The Canadian pianist Jan Lisiecki has recorded all of Chopin's Nocturnes for Deitsche Grammophon, his eighth release for that label. Many, like myself from an earlier generation will cherish Daniel Barenboim's traversal of Chopin's string of nocturnal pearls, also on the Yellow label. The disc follows on from Works for Piano & Orchestra (2017) and Chopin: Études (2013),
Lisiecki plays with such sensitivity. The Nocturnes are a like a very personal diary for Chopin, song-like at basis and utterly glorious in conception.Lisiecki finds such nuance in these pieces: just listen to the very first, B flat minor, Op. 9/1:
From this performane, beautifully recorded, one can hear the core traits that thread their way through the set: beautiful tone, sining line, a perfect sense of flow.
These are refined performance, the filigree beautifully done, rubato impeccable. Recorded last year in Berlin's historic Meistersaal, the DG sound is perfect. Here's Lisiecki on the recording, and why he made it:
I’m the first to question why we should record something that has been recorded many times before. But music only lives through performance and is different every time we hear it, even when it’s a recording. I think there was something for me to say with this album. It reflects on the last year and my thoughts on that as well as on the escape and understanding that music gives us.
Lisiecki enables us to hear both the influence of opera (particularly Bellini in those long lines) and Polish folk music in these pieces. Rather neatly, teh Nocturnes span Chopin's enture career, so listening straight through enables one to track Chopin's develoipment as a omposer. The Nocturnes are close to Lisiecki's heart as it was through these pieces that he initially discovered Chopin.
A turning point came when his teacher asked Lisiecki to name the three elements of music. Melody and harmony instantly sprang to mind. But the third eluded him.
I thought about it and eventually said ‘line’. “Rhythm had completely escaped me! It was the least important thing for me when I was eleven or twelve. Since then, of course, I’ve come to appreciate just how vital it is: rhythm serves the melodic line.Chopinfar exceeded the boundaries of what his contemporaries considered possible on the piano, especially in terms of the singing line. Unlike the human voice, the piano can play the longest melody without the need to take a breath; like a great singer, the pianist has to shape phrases and give emotional light and shade to melodies. Chopin’smusic flows by itselfin a sense, but you need to feel instinctively where things are placed. It’s about striking the balance between allowing the music to flow naturally and knowing subconsciously where it should go.
Time for an interlude: the Nocturne, Op. 15/2 in F sharp minor, and just listen to the contrasts Lisiecki finds here:
Lisiecki ruminates on how the pandemic has affected his interpretations:
Because the pandemicbrought everything to a halt, I think I gained a fresh appreciation of time and work and a different understanding of my relationship with music. Being in the studio last October was a gift. I felt completely at ease and free from pressure. These were the most pleasurable and relaxed recording sessions I’ve known;they were perfect for the Nocturnes. I could spend time with each piece at my own pace and live with them all in a way that felt completely natural and organic. I was very privileged to have a fantastic piano and one of my favourite piano technicians–Daniel Brech, whomI adore. He understands me and the colours I want from the piano. That was immensely important. Stephan Flock, the producer,is someone with whom I also have a long relationship and who knows how to communicate what he feels with me. Having all those elements together was phenomenal.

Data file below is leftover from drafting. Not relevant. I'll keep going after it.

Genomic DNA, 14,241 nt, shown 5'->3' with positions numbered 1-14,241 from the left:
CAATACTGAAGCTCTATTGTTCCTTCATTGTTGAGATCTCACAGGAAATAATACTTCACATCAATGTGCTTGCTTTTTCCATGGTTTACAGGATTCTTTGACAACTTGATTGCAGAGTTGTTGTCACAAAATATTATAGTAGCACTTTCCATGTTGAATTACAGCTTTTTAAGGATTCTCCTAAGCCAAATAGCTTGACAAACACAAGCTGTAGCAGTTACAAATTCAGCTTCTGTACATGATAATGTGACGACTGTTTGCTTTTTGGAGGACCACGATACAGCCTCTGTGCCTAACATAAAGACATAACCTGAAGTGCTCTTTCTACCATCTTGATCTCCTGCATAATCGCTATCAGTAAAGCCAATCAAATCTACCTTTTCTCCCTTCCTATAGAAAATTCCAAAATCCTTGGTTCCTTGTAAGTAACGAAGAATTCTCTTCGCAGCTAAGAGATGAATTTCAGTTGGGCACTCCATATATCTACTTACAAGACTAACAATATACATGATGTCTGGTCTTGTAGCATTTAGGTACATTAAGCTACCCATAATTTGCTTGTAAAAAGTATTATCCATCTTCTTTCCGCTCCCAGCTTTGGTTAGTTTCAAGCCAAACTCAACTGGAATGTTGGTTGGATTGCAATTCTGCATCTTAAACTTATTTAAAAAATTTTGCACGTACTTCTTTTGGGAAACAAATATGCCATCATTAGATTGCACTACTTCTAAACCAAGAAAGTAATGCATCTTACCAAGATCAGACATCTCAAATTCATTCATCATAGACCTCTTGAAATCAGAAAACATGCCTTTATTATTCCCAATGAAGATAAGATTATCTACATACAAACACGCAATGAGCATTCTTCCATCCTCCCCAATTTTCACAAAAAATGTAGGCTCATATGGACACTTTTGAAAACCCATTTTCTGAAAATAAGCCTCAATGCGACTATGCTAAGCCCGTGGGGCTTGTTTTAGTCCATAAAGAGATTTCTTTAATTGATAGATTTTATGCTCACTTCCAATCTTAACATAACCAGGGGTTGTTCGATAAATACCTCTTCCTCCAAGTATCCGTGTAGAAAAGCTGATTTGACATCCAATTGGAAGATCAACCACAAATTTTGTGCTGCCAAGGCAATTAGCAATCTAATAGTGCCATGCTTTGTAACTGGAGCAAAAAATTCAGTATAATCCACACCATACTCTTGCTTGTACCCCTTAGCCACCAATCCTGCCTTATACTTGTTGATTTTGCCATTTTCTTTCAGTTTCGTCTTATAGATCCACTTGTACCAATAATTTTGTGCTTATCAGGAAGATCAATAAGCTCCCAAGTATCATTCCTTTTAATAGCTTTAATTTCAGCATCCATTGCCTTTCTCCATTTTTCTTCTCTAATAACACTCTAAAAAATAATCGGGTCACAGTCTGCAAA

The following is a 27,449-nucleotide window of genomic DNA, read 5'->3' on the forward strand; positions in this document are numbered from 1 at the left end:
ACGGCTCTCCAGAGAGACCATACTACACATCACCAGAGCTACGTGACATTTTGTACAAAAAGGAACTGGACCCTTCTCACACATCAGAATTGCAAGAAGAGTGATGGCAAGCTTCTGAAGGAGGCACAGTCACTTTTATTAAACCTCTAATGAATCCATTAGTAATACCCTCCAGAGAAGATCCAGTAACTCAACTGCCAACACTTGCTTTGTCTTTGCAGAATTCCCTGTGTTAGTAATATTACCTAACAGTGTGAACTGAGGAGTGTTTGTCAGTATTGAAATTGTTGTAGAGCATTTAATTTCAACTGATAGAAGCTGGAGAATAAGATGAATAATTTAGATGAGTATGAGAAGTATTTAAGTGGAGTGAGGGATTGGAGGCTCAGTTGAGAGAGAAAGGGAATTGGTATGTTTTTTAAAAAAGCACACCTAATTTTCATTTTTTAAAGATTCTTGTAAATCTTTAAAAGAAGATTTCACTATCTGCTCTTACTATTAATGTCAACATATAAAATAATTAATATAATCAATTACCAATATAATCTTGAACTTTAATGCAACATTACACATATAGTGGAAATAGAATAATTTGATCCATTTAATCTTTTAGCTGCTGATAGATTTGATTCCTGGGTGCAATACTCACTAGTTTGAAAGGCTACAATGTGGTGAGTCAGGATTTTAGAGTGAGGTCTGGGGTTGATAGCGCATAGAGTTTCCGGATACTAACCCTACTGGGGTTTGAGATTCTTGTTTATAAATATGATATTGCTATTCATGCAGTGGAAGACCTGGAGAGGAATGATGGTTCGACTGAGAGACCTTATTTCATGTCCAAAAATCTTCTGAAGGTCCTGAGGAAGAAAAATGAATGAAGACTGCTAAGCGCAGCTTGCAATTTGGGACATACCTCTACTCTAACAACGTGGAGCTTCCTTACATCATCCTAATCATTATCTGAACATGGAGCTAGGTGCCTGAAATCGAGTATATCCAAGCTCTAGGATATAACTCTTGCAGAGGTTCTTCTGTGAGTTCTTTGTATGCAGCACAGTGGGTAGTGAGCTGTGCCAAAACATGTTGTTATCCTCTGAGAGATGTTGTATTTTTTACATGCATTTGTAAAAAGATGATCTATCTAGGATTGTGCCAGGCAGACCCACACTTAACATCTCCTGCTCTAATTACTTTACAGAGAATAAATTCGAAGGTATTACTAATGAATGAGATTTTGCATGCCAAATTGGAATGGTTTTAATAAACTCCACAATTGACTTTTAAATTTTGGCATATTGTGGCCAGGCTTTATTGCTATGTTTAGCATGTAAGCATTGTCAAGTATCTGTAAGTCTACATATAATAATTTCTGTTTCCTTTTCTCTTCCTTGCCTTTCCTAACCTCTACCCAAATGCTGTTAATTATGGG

There is indeed a pronounced intimacy to some of the recordings (the thrid of the Op. 15 set is remarkable from that standpoint).
Lisiecki presents the Op. 27 pair of Nocturnes as a perfectly contrasted du, the C hsarp minor (No. 1) a piece of contrasts of portentious octave recitatives against mysterious, velied melodiy, the second as an outpouring of melody, ever more decorated until that magnificent coda, with its spontaneous rhythms (but notated: groups of seven in the right hand against six in the left) and proto-Debussian harmonies. (We hear someting similar, but without the coda, in Op. 55/1 in F-Minor). Let's hear the two Nocturnes Op. 27 side-by-side to illustrate the point:
As we move through the sets of Nocturnes Opp. 32 and 37, one can hear increased sophistication in Chopin's writing; and in Lisiecki's response to the music, for that matter. His sense of scale is impeccable: he can project turmoil without transgressing the emotional boundaries of the form. One of the most deceptive Nocturnes is the G-Minor, Op. 37/1: on paper it looks easy, but getting the balances ofthe chords, the tempo and the mood right is incredibly difficult. Lisiecki nails it:
The second disc takes us from the pair of Nocturnes Op. 48 through to Op. 62 and the three posthumously published ones. With the Nocturne Op. 48/1 (C minor), Chopin takes us to whole new worlds. It's like a miniature tone-poem, and Lisiecki gives us one of the finest recorded accounts. Let's treat ourselves and hear Lisiecki first live and then studio:
When it comes to the final set with an opus number, Op. 62, we are contemporaneous with the mysterious Polonaise-Fantaisie.We enter the rarefied world of late Chopin, and how wonderfully Lisiecki light it up from within. Here's Op. 62/1 in B-Major:
Three poshumously published Nocturnes conclude a superb release. Perhaps it is the veiled darknes of the C-Minor that caught my atention the most;
A beautiful, brilliant set of Chopin performances of the very highest order.